from India Insight:

For Oscar-winning Tanovic, Emraan Hashmi’s “serial kisser” tag didn’t matter

September 16, 2014

When Danis Tanovic chose Bollywood star Emraan Hashmi to play a Pakistani whistle-blower in his new project, the Oscar-winning Bosnian film-maker wasn’t aware of the actor’s notoriety as Indian cinema's "serial kisser".
Tanovic eventually watched some of Hashmi’s Bollywood hits and found it funny that the actor had such a different image in India.

from Oddly Enough Blog:

It’s a jungle out there…

May 7, 2011

GERMANY/

Johnson, get your butt into my office!

What did I do now, Boss? I thought I was improving as a news photographer.

GERMANY/You are! I see all of our clients used YOUR photos of new those tiger cubs at the zoo. It's as if the competition didn't even send anybody!

from Environment Forum:

Backyard tigers

October 20, 2010

ENVIRONMENT-TIGERS/Would you keep a tiger as a pet?

A puppy-sized tiger cub can be bought in the United States for as little as $200, and there are probably about 5,000 such backyard tigers across the country, about the same number of privately owned tigers in China, according to World Wildlife Fund.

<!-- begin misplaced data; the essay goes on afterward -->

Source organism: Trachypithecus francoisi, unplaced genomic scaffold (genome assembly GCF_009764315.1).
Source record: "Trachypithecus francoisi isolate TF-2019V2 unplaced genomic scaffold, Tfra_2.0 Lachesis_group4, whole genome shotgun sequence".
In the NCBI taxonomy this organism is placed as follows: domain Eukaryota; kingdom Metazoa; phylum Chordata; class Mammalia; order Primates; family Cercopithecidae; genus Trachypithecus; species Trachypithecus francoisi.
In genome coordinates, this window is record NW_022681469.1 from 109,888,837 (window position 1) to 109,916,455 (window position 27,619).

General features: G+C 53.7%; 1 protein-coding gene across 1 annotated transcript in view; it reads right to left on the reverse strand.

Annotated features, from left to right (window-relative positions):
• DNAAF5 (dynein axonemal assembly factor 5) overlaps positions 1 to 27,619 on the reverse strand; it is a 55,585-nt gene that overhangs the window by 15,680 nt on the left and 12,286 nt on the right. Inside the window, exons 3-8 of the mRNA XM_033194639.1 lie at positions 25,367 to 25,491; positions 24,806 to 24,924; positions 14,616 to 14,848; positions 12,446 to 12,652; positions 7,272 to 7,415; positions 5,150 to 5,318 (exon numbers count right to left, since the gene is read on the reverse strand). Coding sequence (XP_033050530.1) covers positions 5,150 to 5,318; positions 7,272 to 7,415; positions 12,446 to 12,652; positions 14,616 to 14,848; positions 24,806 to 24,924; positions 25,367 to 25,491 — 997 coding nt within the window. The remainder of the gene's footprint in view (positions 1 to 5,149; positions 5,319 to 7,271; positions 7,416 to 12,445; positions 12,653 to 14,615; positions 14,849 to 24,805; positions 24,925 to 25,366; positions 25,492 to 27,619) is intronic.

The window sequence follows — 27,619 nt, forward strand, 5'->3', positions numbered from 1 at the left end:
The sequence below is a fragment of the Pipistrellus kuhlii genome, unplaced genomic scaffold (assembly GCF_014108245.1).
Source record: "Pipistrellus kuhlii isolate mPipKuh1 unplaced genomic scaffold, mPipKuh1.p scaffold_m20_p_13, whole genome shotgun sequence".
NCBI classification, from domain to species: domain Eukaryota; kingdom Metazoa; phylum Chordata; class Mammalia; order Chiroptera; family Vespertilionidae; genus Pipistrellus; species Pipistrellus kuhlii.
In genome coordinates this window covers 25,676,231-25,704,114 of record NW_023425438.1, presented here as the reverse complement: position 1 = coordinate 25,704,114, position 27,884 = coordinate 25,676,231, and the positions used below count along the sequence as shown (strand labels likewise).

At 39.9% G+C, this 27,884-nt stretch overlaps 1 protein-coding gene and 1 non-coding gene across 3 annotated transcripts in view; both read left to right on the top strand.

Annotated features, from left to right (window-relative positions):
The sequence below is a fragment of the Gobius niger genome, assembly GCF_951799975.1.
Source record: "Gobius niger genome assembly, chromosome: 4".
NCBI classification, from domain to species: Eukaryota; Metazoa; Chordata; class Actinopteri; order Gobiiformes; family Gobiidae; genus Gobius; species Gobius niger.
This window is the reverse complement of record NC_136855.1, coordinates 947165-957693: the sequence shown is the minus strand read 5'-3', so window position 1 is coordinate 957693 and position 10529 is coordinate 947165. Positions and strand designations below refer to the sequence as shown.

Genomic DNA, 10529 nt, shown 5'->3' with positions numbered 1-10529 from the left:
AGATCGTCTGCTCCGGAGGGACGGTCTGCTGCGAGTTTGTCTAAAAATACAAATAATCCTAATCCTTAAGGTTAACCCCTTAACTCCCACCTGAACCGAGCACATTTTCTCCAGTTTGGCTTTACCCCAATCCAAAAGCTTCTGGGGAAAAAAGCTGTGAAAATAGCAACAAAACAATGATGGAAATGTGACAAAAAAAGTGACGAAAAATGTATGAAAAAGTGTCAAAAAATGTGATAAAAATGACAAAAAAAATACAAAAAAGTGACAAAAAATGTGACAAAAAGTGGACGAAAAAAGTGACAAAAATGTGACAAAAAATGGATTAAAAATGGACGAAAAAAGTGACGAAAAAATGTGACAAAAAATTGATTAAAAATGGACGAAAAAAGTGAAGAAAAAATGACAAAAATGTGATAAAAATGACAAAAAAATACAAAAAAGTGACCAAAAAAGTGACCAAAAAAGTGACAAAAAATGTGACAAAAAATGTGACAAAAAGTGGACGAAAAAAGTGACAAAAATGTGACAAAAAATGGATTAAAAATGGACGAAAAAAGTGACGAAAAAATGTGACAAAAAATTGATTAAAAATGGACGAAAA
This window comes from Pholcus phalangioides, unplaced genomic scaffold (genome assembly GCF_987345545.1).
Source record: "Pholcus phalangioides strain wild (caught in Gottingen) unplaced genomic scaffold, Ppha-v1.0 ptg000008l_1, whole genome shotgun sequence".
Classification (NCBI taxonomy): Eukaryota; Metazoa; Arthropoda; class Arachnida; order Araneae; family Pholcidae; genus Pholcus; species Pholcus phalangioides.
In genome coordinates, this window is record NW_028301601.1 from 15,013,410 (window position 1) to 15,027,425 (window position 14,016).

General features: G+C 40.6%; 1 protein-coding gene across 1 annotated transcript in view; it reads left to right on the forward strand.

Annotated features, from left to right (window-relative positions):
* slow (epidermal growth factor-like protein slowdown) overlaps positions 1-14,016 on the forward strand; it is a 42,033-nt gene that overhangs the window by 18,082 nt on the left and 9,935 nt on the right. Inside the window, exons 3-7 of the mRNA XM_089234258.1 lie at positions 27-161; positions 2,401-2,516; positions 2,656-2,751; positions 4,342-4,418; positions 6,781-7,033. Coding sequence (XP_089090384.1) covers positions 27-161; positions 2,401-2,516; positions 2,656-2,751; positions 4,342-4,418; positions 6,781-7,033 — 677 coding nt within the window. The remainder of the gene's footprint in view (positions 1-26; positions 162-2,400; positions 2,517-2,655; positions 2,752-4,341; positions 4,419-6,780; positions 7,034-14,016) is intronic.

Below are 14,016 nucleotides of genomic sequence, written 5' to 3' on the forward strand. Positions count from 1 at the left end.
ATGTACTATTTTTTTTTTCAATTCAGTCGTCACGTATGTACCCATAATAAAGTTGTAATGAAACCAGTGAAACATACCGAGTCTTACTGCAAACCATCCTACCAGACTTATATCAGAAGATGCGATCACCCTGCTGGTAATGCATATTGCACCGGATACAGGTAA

from Oddly Enough Blog:

I guess he’s seen a dart gun before, Earl!

February 4, 2010

INDIA/

I'll tell you what, Earl, this ain't good. When a tiger escapes from a zoo, somebody notices something like that!

from Fan Fare:

“Birds” star Tippi Hedren says Michael Jackson’s tigers doing fine

November 4, 2009

Back in 2006, actress Tippi Hedren adopted Michael Jackson's two tigers from his Neverland Ranch, the Central California property that Jackson all but abandoned after his 2005 trial and acquittal on child molestation charges.tippi-hedren

from Environment Forum:

Can Indiana Jones help save tigers?

June 10, 2008

World Bank President Robert Zoellick (L) and actor Harrison Ford take part in the launch of the Tiger Conservation Initiative at the National Zoo in Washington June 9, 2008. The initiative will bring together wildlife experts, scientists and governments to try to halt the killing and thriving illegal trade in tiger skins, meat and body parts used in traditional Asian medicines. REUTERS/Kevin Lamarque (UNITED STATES)Indiana Jones and the World Bank sound like an odd couple to get anything done ("Quick, shoot that robber!" "Wait, we have to do a two-year feasibility study first!") but are part of a new alliance trying to save the world's tigers. (Read my colleague Leslie Wroughton's fine story here)